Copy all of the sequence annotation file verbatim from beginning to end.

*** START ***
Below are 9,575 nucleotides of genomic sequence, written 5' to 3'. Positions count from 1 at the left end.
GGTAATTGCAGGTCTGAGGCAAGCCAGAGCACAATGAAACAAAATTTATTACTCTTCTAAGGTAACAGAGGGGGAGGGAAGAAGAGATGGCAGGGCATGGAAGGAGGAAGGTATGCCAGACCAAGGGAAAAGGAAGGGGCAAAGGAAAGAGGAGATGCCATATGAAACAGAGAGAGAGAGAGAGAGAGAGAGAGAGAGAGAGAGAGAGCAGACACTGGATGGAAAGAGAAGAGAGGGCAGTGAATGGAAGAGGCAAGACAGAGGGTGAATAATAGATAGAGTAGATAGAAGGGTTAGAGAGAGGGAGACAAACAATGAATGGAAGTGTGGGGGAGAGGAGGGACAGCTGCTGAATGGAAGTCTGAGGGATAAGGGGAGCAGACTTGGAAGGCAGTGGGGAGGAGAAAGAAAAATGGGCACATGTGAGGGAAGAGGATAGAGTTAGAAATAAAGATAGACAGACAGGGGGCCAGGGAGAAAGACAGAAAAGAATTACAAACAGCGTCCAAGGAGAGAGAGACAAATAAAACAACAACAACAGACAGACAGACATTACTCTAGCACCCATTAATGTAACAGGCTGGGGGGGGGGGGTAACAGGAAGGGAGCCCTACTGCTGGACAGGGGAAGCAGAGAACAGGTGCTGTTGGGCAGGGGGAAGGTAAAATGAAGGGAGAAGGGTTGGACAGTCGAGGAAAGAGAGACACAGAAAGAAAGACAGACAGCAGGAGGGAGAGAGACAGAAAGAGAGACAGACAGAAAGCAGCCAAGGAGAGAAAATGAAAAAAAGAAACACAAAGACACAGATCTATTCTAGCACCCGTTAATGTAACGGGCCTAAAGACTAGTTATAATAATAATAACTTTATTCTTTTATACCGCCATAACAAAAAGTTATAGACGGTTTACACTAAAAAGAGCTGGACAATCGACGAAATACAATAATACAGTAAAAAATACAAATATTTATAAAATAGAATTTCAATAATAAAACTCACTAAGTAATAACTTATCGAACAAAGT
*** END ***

Below are 9,575 nucleotides of genomic sequence, written 5' to 3'. Positions count from 1 at the left end.
GGTAATTGCAGGTCTGAGGCAAGCCAGAGCACAATGAAACAAAATTTATTACTCTTCTAAGGTAACAGAGGGGGAGGGAAGAAGAGATGGCAGGGCATGGAAGGAGGAAGGTATGCCAGACCAAGGGAAAAGGAAGGGGCAAAGGAAAGAGGAGATGCCATATGAAACAGAGAGAGAGAGAGAGAGAGAGAGAGAGAGAGAGAGAGAGCAGACACTGGATGGAAAGAGAAGAGAGGGCAGTGAATGGAAGAGGCAAGACAGAGGGTGAATAATAGATAGAGTAGATAGAAGGGTTAGAGAGAGGGAGACAAACAATGAATGGAAGTGTGGGGGAGAGGAGGGACAGCTGCTGAATGGAAGTCTGAGGGATAAGGGGAGCAGACTTGGAAGGCAGTGGGGAGGAGAAAGAAAAATGGGCACATGTGAGGGAAGAGGATAGAGTTAGAAATAAAGATAGACAGACAGGGGGCCAGGGAGAAAGACAGAAAAGAATTACAAACAGCGTCCAAGGAGAGAGAGACAAATAAAACAACAACAACAGACAGACAGACATTACTCTAGCACCCATTAATGTAACAGGCTGGGGGGGGGGGGTAACAGGAAGGGAGCCCTACTGCTGGACAGGGGAAGCAGAGAACAGGTGCTGTTGGGCAGGGGGAAGGTAAAATGAAGGGAGAAGGGTTGGACAGTCGAGGAAAGAGAGACACAGAAAGAAAGACAGACAGCAGGAGGGAGAGAGACAGAAAGAGAGACAGACAGAAAGCAGCCAAGGAGAGAAAATGAAAAAAAGAAACACAAAGACACAGATCTATTCTAGCACCCGTTAATGTAACGGGCCTAAAGACTAGTTATAATAATAATAACTTTATTCTTTTATACCGCCATAACAAAAAGTTATAGACGGTTTACACTAAAAAGAGCTGGACAATCGACGAAATACAATAATACAGTAAAAAATACAAATATTTATAAAATAGAATTTCAATAATAAAACTCACTAAGTAATAACTTATCGAACAAAGT